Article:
Ever google “Mindfulness for dogs?” I was surprised by the usefulness of the results.
I really wanted a list of bizarre articles about how people tried to teach their dogs to chant “om” or sit with their paws crossed or something like that to share with you, but instead, I found my own experience with mindfulness for dogs presented in a wide variety of YouTube videos, blog posts, and research papers. It turns out that teaching your dog to focus on a single thing in the present is actually easier than teaching your own brain to do it.
My first exposure to the concept of mindfulness was through Star Wars, in the year 2002. I didn’t think about that word “mindful” at all until I tried meditating for the first time in my junior year of college. I found this video, a guided meditation, that helped me achieve a state of calm I hadn’t realized I needed.
This, however, is not a mindfulness meditation. It is considered guided imagery, a form of meditation. While I do practice mindfulness meditation, one of my favorite ways to unwind after a busy day is through guided imagery, mostly from this channel. Read to the end to find out my favorite guided meditation video.
“Mindfulness” and “meditation” are often used interchangeably in today’s vernacular, so let’s define our terms so we’re all on the same page, at least for the duration of this post.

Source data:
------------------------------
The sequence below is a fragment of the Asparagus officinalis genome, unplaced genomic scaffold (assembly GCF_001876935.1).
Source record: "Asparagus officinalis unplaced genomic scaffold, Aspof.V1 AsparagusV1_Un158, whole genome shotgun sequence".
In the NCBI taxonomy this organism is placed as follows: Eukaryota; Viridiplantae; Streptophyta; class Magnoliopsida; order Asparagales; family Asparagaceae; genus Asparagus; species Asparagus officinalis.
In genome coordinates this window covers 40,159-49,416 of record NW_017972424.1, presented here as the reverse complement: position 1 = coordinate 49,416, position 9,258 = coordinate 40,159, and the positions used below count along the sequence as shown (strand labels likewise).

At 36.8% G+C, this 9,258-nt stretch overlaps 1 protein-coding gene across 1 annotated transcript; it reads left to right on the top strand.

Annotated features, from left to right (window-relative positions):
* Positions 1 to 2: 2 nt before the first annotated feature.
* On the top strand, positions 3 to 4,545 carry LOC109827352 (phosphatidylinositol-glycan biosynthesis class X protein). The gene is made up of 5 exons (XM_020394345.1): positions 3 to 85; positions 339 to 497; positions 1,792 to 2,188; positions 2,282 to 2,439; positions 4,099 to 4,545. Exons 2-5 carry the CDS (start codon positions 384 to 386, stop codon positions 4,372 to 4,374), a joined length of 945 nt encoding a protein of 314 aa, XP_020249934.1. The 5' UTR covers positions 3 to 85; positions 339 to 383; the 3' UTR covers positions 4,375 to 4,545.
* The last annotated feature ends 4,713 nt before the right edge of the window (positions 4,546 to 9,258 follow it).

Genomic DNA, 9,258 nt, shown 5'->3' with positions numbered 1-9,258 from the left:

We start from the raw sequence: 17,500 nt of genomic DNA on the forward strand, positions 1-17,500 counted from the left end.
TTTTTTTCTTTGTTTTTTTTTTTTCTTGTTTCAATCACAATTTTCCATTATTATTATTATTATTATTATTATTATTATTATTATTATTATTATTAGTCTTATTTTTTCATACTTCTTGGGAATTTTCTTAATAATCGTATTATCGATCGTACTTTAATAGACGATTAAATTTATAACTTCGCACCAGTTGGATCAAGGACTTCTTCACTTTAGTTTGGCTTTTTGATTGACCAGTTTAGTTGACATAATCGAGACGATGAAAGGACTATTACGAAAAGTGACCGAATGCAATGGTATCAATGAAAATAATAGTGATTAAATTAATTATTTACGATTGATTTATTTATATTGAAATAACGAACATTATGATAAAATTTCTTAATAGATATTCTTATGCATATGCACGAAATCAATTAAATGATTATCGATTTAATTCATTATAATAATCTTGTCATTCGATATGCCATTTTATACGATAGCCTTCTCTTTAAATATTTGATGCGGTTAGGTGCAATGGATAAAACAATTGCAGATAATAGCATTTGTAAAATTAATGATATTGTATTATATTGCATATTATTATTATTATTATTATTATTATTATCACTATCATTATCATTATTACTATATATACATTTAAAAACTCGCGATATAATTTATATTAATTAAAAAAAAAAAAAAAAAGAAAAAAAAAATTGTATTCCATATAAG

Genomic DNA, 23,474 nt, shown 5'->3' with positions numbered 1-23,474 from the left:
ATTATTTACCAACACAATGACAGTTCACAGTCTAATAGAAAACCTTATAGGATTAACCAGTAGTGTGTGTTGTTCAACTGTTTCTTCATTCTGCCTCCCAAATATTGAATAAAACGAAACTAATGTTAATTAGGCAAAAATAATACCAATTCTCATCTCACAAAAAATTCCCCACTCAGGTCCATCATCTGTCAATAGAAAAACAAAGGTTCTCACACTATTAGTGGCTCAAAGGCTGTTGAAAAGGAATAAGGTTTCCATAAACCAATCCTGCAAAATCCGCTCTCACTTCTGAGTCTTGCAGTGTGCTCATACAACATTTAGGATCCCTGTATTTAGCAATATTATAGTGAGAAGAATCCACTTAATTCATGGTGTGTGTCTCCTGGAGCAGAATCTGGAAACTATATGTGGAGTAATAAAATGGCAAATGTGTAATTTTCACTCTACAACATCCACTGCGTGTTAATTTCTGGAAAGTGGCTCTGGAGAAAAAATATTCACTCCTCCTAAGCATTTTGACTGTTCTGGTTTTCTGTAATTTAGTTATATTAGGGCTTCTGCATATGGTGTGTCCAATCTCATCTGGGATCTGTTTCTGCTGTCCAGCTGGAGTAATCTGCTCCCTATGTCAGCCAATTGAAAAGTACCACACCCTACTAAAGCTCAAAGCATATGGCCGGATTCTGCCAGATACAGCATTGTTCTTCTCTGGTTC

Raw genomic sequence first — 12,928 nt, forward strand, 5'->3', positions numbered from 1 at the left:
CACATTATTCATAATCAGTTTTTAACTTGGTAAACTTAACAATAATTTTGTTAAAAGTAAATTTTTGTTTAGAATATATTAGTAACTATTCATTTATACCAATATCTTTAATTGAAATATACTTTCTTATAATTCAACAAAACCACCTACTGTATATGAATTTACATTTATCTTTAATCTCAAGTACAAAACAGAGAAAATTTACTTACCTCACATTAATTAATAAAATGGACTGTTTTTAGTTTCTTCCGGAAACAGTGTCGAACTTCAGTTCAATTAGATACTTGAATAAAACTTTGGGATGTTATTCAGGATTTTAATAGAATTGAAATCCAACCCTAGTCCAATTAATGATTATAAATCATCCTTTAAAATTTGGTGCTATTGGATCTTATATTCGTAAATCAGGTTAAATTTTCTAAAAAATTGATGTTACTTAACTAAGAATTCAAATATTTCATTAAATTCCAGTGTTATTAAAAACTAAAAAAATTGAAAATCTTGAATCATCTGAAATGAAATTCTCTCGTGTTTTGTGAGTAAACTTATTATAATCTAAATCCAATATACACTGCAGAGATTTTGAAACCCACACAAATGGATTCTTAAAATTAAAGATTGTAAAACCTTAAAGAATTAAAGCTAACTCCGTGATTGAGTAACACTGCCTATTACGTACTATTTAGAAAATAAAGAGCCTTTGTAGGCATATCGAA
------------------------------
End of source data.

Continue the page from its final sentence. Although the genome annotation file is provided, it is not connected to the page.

Mindfulness: the state of awareness maintained through conscious choice on a single element of the present moment.
This definition is one I generated myself by more or less taking the average of several definitions of mindfulness that I found across 3 dictionaries, 5 mindfulness research center websites, and 2 blogs on the subject.
Meditate: think deeply or focus one’s mind for a period of time, in silence or with the aid of chanting, for religious or spiritual purposes or as a method of relaxation.
So, as you can see, mindfulness is a form of meditation, but not all meditations are mindfulness meditations.
The purpose of this post is to discuss how I use mindfulness to address Greta’s behavioral problems. But if you would like to hear more of my thoughts and explanations of meditation, mindfulness, and other wellbeing buzzwords, let me know in the comments.
So, Greta meditates. Sort of. I am teaching her to become mindful of me in moments of stress. Thanks to Kim’s excellent instruction (read This post to meet Kim), we’re making decent progress despite egregious delays due to bacterial infections, food allergies, and hair loss issues making it hard to wear a harness.
How does it work?
In This previous post I described how Greta’s misbehavior isn’t caused by a lack of training or forgetfulness, but rather how the internal noise of stress inhibits her ability to focus on her training. This is common in people, too, by the way. It’s the core of anxiety both as a symptom and a disorder. So in order to turn down the internal volume Greta needs to establish strong connections between her training and rewards, a connection strong enough that the anticipation of reward will drown out the fear.